Want To Get In On The Farm Boom? It'll Cost You $7 Million : Planet Money Times are good for many Iowa corn farmers. But getting in on the farm boom takes know how — and lots of money.

Want To Get In On The Farm Boom? It'll Cost You $7 Million

Scott Olson/Getty Images
corn harvesting
Scott Olson/Getty Images

It's harvest season and Kent Picht, a long-time farmer in Iowa Falls, Iowa, has just spent the day cutting and hauling in corn from his 800-acre farm. He's tired, but he's psyched. Last year he earned more than ever, and this season's harvest isn't far behind. The weather's been great, yields are up, production costs are reasonable, and grain prices are high.

"Things are pretty rosy," he says.

Defying today's economic odds, the U.S. agriculture sector is thriving. A few months back Joe Glauber, the USDA's chief economist, said farm incomes have increased over the past eight years to the highest rate since the 1970s, even adjusting for inflation. Family farms in the commercial category (with annual sales of more than $250,000) are doing particularly well. Among those operations, median incomes were up by double digits in 2010 to $78,000 from about $70,000 the previous year.

So why isn't everybody rushing to Iowa to set up a farm and get in on the boom?

"Well, it's not that simple," says Jeremy Weber at the USDA Economic Research Service.

To succeed in farming, you have to go in big. No half measures here. Small ag operators are losing money — as they typically do, even during economic expansions. The halcyon days are reserved for large farmers in the commercial category, like Picht.

To go big, you'll need ample cropland to produce enough volume to cover your fixed costs. At current land prices, to get 800 acres you'll need $6.4 million.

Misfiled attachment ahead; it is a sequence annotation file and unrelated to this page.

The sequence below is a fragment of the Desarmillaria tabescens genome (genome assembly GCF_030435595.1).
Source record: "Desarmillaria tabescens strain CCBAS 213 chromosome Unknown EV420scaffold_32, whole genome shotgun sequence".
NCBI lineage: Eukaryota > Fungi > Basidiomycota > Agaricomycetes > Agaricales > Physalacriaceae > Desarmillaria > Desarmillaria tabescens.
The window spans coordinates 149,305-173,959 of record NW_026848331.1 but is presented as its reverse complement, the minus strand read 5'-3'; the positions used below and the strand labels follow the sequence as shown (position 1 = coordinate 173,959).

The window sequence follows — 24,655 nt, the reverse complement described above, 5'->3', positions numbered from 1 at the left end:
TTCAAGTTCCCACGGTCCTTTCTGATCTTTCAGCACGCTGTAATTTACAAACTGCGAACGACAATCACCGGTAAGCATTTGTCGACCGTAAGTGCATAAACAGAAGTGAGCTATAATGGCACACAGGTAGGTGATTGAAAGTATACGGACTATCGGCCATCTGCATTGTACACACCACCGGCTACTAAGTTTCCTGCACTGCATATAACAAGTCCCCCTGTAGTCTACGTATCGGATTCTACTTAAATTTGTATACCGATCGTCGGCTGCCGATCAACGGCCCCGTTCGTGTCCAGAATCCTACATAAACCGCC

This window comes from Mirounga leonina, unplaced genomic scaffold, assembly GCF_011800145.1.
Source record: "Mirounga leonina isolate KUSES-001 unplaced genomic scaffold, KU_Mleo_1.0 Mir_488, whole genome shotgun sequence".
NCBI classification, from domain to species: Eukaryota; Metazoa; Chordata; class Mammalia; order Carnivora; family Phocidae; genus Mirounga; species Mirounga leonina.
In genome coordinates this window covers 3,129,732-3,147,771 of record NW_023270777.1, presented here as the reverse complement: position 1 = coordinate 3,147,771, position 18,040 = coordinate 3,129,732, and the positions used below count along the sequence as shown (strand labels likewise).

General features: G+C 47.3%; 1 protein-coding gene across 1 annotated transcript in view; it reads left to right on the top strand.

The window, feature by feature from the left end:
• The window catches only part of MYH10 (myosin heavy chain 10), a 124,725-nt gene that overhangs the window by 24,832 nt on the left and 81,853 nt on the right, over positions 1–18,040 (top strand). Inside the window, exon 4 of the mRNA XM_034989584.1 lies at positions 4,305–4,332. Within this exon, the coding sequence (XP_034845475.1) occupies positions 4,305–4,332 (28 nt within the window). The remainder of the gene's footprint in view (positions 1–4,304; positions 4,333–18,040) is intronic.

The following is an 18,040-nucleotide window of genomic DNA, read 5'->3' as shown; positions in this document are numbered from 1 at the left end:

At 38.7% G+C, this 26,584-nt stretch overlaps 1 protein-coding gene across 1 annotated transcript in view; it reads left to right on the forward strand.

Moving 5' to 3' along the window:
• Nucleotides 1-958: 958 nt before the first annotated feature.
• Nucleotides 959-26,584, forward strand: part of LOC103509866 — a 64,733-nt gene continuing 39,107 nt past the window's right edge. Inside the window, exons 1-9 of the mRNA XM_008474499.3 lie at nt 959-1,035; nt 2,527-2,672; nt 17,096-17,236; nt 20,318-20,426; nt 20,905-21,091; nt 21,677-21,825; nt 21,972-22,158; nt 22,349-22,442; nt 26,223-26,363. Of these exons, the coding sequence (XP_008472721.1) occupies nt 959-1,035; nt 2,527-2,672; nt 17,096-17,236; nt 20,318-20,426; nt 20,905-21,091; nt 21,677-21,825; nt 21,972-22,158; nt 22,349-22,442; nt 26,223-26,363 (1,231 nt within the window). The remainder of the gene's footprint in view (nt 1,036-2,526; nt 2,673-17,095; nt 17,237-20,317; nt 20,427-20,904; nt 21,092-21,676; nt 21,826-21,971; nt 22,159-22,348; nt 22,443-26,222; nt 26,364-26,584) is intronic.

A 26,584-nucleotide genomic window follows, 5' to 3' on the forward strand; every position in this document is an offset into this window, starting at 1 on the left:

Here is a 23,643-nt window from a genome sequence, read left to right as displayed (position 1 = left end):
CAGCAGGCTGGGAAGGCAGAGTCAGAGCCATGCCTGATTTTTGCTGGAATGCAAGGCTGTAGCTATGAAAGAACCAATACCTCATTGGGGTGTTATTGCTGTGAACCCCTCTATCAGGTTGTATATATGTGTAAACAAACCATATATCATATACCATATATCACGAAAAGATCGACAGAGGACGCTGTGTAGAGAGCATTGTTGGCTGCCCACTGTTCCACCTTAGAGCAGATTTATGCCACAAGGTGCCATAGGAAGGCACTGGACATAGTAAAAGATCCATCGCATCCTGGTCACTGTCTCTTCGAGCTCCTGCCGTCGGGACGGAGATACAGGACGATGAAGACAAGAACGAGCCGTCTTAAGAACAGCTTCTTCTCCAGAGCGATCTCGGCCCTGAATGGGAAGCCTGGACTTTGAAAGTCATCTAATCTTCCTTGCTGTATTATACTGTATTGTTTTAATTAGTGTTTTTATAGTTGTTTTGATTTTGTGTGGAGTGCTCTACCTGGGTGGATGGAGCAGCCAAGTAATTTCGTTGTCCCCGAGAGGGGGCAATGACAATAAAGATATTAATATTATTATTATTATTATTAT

Then there are the up-front costs of a tractor (about $100,000), a combine harvester (about $150,000) and other equipment, and of course the annual costs for seed ($60,000), fertilizer ($120,000), herbicides ($24,000), as well as crop insurance, maintenance, fuel, and property taxes. For a farm the size of Picht's and using current prices, yearly production costs--excluding land, equipment, and the farmer's labor time--total about $320,000.

But beyond all the spending, an aspiring farmer needs know-how, which isn't easily acquired. Picht has been tending his fields for almost thirty years and comes from a long line of farmers. He has a thousand skills that are learned only over time, only on the farm. He knows what the weather means, how much to plant, how fast to harvest, and how to eradicate pesticide-resistant root worms. He has the skills and concentration to fix his combine when it dies in the field and he has to get the load in before the rain clouds start dumping.

"It's not straightforward how to be profitable," Weber says. "People don't realize how much human capital goes into farming."

Even if the out-of-work city-slicker-cum-farmer secures a massive credit line, the knowledge gap is probably just too great. We aren't likely to see a back-to-the-land movement from the urban unemployed any time soon.

Ultimately, nothing is recession proof. Kent Picht has seen bumper crops these past few years, but if the weather turns or commodity prices sink, the bounty would stop. Massive flooding in western Iowa this year destroyed crops, leaving those farmers hamstrung. By contrast, producers with a healthy corn haul like Picht will earn about $5.50 per bushel. But, Picht says, "If everything took a crap and corn went back to $3 a bushel, then I'd be in big trouble."

Heather Rogers is an intern at Planet Money